On the Demise of the Free Twitter SMS Service
Posted by Brian Kelly (UK Web Focus) on 8 September 2008
Imagine the following conversation:
“Where are you going?”
“Down to the High Street. I’ve just received a message saying that there’s a guy giving away free £20 notes. Are you coming?”
“No. And you shouldn’t.”
“Why ever not?”
“It’s clearly not sustainable in the long run”
“Look, he’s clearly not got a sustainable business model.”
“And don’t try and tell me that he might be bought out by Google or Microsoft. You know that’s unlikely to happen. You can’t base your decisions on such speculative thinking.”
“Oh no.” Shuffles back to office.
“Where are you going?”
“Back to work”
“I’m pleased that I managed to persuade you not to be tempted by someone with such clearly flawed and ill conceived idea.”
“**** ***! All the money’s gone – and I missed out, thanks to you. And my friends picked up about £1,000.”
This came to mind after I received a email from Biz Stone on the 14 August 2008 saying that:
Beginning today, Twitter is no longer delivering outbound SMS over our UK number. If you enjoy receiving updates from Twitter via +44 762 480 1423, we are recommending that you explore some suggested alternatives.
The message went on to explain the the delivery of Twitter messages (Tweets) via SMS would continue in the US, Canada and India, as Twitter had negotiated business deal with the mobile phone provers in those countries. They hadn’t been able to negotiate a deal in the UK, unfortunately, As the email described “Even with a limit of 250 messages received per week, it could cost Twitter about $1,000 per user, per year to send SMS outside of Canada, India, or the US“.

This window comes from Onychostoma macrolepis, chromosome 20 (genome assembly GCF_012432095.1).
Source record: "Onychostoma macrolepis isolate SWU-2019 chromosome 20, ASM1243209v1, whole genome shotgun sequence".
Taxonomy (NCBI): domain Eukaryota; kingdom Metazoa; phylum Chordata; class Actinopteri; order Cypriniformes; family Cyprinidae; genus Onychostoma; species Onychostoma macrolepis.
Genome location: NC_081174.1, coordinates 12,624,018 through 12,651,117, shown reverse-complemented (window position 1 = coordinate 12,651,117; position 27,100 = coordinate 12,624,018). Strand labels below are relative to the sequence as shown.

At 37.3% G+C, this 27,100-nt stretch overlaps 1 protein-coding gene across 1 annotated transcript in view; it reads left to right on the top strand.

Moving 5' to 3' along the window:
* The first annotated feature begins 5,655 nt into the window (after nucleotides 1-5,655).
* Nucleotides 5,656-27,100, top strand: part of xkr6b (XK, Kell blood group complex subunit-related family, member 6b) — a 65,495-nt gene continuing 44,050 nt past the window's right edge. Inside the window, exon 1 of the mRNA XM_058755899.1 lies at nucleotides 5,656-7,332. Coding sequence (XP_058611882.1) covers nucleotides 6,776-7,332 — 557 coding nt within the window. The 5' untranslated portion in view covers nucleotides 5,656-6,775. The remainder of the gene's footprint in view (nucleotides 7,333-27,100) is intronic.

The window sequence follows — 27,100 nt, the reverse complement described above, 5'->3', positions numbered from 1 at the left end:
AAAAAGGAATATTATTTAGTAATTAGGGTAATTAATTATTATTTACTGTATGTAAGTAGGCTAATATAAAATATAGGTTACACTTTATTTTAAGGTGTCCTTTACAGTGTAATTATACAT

Now when I wrote a post on Use of Twitter to Support IWMW Events in which I described how we used Twitter at the IWMW 2008 event to deliver SMS messages to participants for free using Twitter as the delivery mechanisms and then, a few weeks later, you heard that this service had been withdrawn did you think that that clearly demonstrates that organisations shouldn’t make use of free services with questionable sustainability models? Or did you think: “That’s an opportunity not to be missed. Let’s use it while it’s still going.“?